The Montreal Canadiens are in a death spiral, and no matter how well they play, they don’t appear capable of recovering.
The Canadiens fell to the Chicago Blackhawks by a score of 5-2 Sunday. It was their fourth straight loss, their ninth straight loss against a Western Conference opponent and their 16th loss in their last 20 games.
That’s a whole lot of losing.
The Canadiens, who were leading the Eastern Conference standings on Dec. 2, are currently in the second wild card spot. By the time they go to sleep Monday night, they could be displaced from the playoff picture for the first time all season—a win for the Pittsburgh Penguins over the St. Louis Blues would make it a reality.
These are the types of circumstances that typically lead to drastic changes.
You have to wonder if Canadiens coach Michel Therrien, who is 148-83-27 in three and a half seasons with the team, can keep his job.
Meanwhile, Montreal’s coach has had the league’s reigning MVP, goaltender Carey Price, for all of 12 out of Montreal’s 46 games this season.
Therrien has also transformed the Canadiens into the fifth-best possession team in hockey (53.2 per cent Corsi For). They ranked 23rd last season (49.1).
But Therrien and the Canadiens can’t seem to buy a win, and if they’re to collect as many points as it took to clinch a playoff berth in the East last season (98) they’ll have to win 24 of their remaining 36 games.
That’s a tall order.
When the Canadiens lost nine of 10 games in December, general manager Marc Bergevin met with the media to say the thought of firing Therrien had never crossed his mind.
“When we were 19-4, 19-5, we were talking about Michel Therrien as a possibility [to be on the coaching staff for Canada] for the  World Cup of Hockey,” Bergevin told reporters in French ahead of Montreal’s game with the Lightning on Dec. 28. “I have confidence in Michel Therrien and the players, there’s no doubt about that.”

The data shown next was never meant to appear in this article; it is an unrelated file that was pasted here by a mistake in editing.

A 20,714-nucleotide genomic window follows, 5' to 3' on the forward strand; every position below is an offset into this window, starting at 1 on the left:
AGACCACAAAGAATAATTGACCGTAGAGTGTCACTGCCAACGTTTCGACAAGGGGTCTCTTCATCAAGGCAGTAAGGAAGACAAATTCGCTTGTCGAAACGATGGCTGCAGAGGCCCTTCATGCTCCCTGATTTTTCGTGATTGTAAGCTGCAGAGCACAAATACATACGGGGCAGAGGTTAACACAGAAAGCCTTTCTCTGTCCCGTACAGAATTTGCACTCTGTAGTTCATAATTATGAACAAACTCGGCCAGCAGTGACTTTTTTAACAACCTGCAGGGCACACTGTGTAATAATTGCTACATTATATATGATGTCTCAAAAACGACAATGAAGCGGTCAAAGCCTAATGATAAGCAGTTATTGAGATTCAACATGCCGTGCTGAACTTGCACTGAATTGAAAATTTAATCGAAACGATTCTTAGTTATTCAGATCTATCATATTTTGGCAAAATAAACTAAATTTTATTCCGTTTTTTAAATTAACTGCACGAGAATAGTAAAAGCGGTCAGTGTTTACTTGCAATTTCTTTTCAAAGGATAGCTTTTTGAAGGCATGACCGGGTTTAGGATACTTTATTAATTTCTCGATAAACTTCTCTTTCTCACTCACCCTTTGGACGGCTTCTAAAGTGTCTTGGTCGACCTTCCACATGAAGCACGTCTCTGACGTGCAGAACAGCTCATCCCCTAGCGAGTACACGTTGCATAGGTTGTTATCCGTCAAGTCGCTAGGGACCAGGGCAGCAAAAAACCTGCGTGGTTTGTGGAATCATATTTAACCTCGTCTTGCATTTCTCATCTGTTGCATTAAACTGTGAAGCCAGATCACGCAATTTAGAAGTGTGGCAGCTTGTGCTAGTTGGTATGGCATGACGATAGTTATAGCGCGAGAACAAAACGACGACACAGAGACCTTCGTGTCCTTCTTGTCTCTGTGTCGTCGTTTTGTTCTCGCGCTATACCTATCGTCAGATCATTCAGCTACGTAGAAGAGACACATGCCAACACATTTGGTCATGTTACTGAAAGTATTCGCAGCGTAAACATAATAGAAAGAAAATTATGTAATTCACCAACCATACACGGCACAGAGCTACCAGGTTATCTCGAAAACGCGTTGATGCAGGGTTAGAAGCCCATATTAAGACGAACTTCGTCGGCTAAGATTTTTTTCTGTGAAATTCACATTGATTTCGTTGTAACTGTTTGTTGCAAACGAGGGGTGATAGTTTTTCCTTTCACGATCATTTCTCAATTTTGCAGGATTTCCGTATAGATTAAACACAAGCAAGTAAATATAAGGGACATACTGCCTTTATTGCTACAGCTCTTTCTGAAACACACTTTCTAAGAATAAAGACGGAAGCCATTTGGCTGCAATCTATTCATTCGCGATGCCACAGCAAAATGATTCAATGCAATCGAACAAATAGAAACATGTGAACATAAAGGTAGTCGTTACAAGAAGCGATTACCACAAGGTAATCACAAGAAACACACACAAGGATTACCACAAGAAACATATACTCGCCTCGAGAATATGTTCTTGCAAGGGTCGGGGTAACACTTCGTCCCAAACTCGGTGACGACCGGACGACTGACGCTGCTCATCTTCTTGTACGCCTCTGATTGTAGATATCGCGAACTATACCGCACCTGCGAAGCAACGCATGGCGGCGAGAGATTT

If Bergevin’s confidence in Therrien is still intact, his faith in the players has to be wavering. They have failed to score three or more goals in 15 games of this 20-match free-fall, and they’ve dropped two of the five games in which they did manage at least three.
There’s no denying that a lot of Montreal’s pain has been self-inflicted.
But bad luck has been a factor, too.
Those were the numbers heading into Sunday’s game with a Chicago team that was seeking its 11th straight win.
So, what happened Sunday night?
Montreal allowed the game’s first goal on Chicago’s second shot on net, which came just 2:40 into the first period. Canadiens forward Dale Weise was within checking distance of Chicago’s Erik Gustafsson, but he made an ineffective poke at the puck and let Gustafsson breeze right by before setting up an unmarked Richard Panik in the slot.
The Canadiens bounced back with a goal from Lars Eller and took the game to intermission tied 1-1 despite being outshot 10-6 in the first period.
What happened in the second period was unbelievable.
Blackhawks captain Jonathan Toews scored 13:38 in on a play that was clearly offside.
Therrien and his staff missed it. They have a tablet on the bench to review every goal, they have eyes in the press box in communication with them, but no challenge came.
“The information didn’t arrive on time for us to make a decision,” said Therrien in French.
Toews scored a second goal five minutes and one second later on a play that was clearly icing.
There was nothing the Canadiens could do about that.
But Montreal battled back with a power-play goal to make the score 3-2 with 9:38 remaining in the third period.
And then Canadiens defenceman Nathan Beaulieu made an inexplicable decision a minute and 11 seconds later, leaving the NHL’s leading scorer, Patrick Kane, all alone in front of goaltender Ben Scrivens for Chicago’s fourth goal.
Chicago’s Marian Hossa scored an empty net goal to seal the deal.
“I don’t think we’re far from finding solutions,” said Therrien.
But unless the outcomes begin to fall in Montreal’s favour immediately, Therrien might not be around to see his team to the other side of all of this misery.
“It’s important for us to stick together as a team,” said Canadiens assistant captain Brendan Gallagher. “We’re going to get out of this, and the only way we’re going to do that is by sticking together as a group.”
But the prospect of significant change to the makeup of this Canadiens team looms larger with every loss.